NEW YORK - Mourners began gathering Friday at a Queens church for the wake of Rafael Ramos, one of the New York Police Department officers killed in an ambush shooting last weekend in Brooklyn.
Ramos and his partner Wenjian Liu were ambushed last weekend by Ismaaiyl Brinsley after he had made threatening posts online, including references to high-profile cases of white police officers killing unarmed black men and a vow to put "wings on pigs." After shooting the officers, Brinsley ran into a Brooklyn subway station and committed suicide.
Ahead of Ramos's viewing Friday, uniformed city police officers hoisted the casket carrying his body on their shoulders as they made a solemn entrance into Christ Tabernacle Church, in the Glendale section of Queens.
"Today we weep with the Ramos family, the New York City Police Department and our nation as we mourn the loss of our dear brother," Pastor Ralph Castillo said before the wake. "We loved Rafael Ramos. We loved the way he served people, we loved his faithfulness and the way he served people, and we're going to miss him a great deal."
A full hour before the wake was set to begin, about 100 friends and relatives of Ramos had lined up outside the church. In the evening, thousands of additional mourners were expected to spill into the streets outside the church to hear speakers eulogize Ramos. Several giant video screens were being set up for the event.
"My dad would have been there for everyone and to see so many people here for him is a testament to who he is as a person. It has been so helpful during this time," Ramos's 17-year-old son Justin said, CBS New York reported.
"I'll keep this short and sweet. Just like my brother," Cindy Ramos said, "I know you always worry about me, but you know how I roll because we were two peas in a pod. Never think, just do, and just hope for the best. Having you as a brother was one of the highest honors that could have been bestowed upon me."
Parishioners said support for the family, his church family and his police family couldn't be stronger.
"We have come together, all of us. Race, color, doesn't matter what it is," Sacita Martinez said.
Ramos's funeral is scheduled to be held at the church Saturday; Vice President Joe Biden has said he will attend, along with New York Mayor Bill de Blasio and Governor Andrew Cuomo. The New York officials also attended Ramos's wake.
Funeral arrangements for Liu have yet to be announced.
Ramos was a longstanding and deeply committed member of the church, according to family and friends.
"Whether he was helping a mom with a carriage or bringing someone to their seats, he did it with so much love and so much vigor and so much joy," Castillo said.
"My brother was a cop for 20 years, my brother-in-law is a cop," William Arundeo told CBS New York after dropping off flowers and saying a prayer. "He works in the same precinct."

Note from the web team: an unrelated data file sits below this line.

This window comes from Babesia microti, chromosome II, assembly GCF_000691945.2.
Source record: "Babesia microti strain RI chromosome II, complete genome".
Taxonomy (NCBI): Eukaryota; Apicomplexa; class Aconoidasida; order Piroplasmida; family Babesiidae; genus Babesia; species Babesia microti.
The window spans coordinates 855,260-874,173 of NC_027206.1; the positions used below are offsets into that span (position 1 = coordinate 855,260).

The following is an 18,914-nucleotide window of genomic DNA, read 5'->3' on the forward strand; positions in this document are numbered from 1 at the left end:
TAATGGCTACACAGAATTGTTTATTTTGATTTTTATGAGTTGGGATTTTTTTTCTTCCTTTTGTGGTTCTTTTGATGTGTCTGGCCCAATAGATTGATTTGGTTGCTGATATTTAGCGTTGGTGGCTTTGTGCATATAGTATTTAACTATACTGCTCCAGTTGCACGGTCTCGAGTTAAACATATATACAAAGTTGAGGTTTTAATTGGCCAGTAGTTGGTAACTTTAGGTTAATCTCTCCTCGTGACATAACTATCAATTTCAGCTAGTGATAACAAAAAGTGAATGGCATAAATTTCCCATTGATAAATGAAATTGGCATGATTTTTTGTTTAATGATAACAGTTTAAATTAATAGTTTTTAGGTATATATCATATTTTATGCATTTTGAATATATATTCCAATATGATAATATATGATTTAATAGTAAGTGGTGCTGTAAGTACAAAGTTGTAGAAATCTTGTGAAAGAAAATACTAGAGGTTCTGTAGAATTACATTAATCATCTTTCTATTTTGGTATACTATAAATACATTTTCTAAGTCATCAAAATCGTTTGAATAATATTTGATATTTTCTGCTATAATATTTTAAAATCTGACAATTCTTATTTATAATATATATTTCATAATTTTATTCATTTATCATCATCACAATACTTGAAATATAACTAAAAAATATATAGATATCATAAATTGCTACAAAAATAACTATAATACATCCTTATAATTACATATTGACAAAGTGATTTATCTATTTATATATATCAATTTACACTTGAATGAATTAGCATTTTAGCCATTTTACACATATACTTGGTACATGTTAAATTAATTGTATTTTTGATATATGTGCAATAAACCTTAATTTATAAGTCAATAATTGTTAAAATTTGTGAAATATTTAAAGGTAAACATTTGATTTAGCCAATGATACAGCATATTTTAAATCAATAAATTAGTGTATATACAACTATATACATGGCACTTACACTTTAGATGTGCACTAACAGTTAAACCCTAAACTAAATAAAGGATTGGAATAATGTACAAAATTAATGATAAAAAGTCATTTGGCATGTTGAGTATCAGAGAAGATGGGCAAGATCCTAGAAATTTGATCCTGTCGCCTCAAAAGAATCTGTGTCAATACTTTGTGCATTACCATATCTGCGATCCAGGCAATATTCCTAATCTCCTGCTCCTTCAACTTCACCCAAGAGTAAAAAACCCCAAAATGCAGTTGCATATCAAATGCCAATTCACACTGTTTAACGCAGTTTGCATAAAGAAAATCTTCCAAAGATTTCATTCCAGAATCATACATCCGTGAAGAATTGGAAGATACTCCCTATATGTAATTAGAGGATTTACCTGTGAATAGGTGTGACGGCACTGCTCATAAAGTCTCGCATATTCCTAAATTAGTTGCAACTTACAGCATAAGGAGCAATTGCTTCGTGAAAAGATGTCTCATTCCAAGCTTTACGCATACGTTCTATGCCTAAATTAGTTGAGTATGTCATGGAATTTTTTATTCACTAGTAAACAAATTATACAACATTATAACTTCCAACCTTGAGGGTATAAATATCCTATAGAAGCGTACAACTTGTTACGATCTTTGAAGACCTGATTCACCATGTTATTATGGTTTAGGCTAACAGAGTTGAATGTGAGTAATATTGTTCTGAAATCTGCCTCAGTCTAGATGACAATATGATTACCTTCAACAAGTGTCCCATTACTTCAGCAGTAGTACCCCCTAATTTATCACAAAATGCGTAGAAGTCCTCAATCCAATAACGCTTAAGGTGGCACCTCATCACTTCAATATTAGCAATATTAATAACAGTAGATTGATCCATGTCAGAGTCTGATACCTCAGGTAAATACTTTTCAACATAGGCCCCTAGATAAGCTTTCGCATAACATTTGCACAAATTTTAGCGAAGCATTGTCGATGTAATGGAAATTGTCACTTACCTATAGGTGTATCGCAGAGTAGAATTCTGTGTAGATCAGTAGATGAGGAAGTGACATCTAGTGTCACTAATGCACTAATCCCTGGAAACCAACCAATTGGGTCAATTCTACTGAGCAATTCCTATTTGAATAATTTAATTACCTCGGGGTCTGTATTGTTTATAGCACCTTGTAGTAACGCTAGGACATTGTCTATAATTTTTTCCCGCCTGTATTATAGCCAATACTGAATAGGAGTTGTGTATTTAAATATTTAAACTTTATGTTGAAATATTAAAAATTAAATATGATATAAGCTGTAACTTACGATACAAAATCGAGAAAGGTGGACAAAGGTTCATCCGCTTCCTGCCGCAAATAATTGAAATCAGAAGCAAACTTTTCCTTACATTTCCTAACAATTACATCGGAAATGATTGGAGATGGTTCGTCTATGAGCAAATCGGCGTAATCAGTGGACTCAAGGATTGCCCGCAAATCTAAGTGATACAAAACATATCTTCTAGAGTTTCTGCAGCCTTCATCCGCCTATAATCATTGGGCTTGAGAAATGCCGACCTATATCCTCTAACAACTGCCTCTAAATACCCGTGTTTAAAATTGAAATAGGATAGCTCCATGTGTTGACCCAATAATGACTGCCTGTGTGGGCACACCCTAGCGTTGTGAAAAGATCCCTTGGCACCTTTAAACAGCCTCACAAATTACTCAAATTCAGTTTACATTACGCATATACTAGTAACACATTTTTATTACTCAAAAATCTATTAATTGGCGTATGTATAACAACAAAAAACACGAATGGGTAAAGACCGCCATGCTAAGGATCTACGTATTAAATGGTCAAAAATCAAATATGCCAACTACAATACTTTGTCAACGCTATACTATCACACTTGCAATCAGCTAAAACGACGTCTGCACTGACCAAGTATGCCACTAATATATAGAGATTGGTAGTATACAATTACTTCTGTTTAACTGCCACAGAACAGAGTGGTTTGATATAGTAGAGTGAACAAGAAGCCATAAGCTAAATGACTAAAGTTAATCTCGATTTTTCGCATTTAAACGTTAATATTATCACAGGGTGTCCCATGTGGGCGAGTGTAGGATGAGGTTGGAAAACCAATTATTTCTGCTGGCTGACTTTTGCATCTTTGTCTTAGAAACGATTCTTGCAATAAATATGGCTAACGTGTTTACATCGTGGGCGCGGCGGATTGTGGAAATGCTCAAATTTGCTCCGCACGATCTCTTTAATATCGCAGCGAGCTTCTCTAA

Andres Nazario has been friends with Ramos for 14 years. He worked with Ramos in the usher's ministry at the church and said Ramos was also training to become a police chaplain.
"He was the best guy," Nazario said. "Best thing in the world."
Rick Lopez, an associate pastor at Christ Tabernacle, said the church's goal is to help the family and the city.
"We're a strong community and we're for the community," Lopez told CBS radio station WCBS 880. "We do a lot of outreach for the entire community and our hope is to bring New York City as one united community as a whole."
Fellow churchgoer Hilda Kiefer was among those who waited in line for hours to enter the church for the officer's wake.
"We feel sorry for the family, and nobody deserves to die like this," Kiefer said.
His compassion was in contrast to the emotionally disturbed loner who killed the officers.
Investigators say Brinsley started his rampage by shooting and wounding an ex-girlfriend in Baltimore before heading to New York.
The killings ramped up emotions in the already tense national debate over police conduct. Since Ramos and Liu were killed, police in New York say they have arrested seven people accused of threatening officers.
The tragedy also increased tensions between the New York City Police Department and de Blasio. A plane with a banner reading "de Blasio, our backs have turned to you," flew over the Hudson River Friday morning.
Ramos celebrated his 40th birthday this month. He joined the NYPD in 2012 after working as a school security officer.
The lifelong Brooklyn resident had been married to his wife Maritza since 1993 and had two sons: Justin, a sophomore at Bowdoin College in Maine, and Jaden, 13.
Community members also visited the site of the shooting in the Bedford-Stuyvesant neighborhood of Brooklyn, Friday.
Laura Hatton told CBS News she was there to "show support to the family, and to his fellow officers who I think are a little underappreciated and it's a horrific occurrence."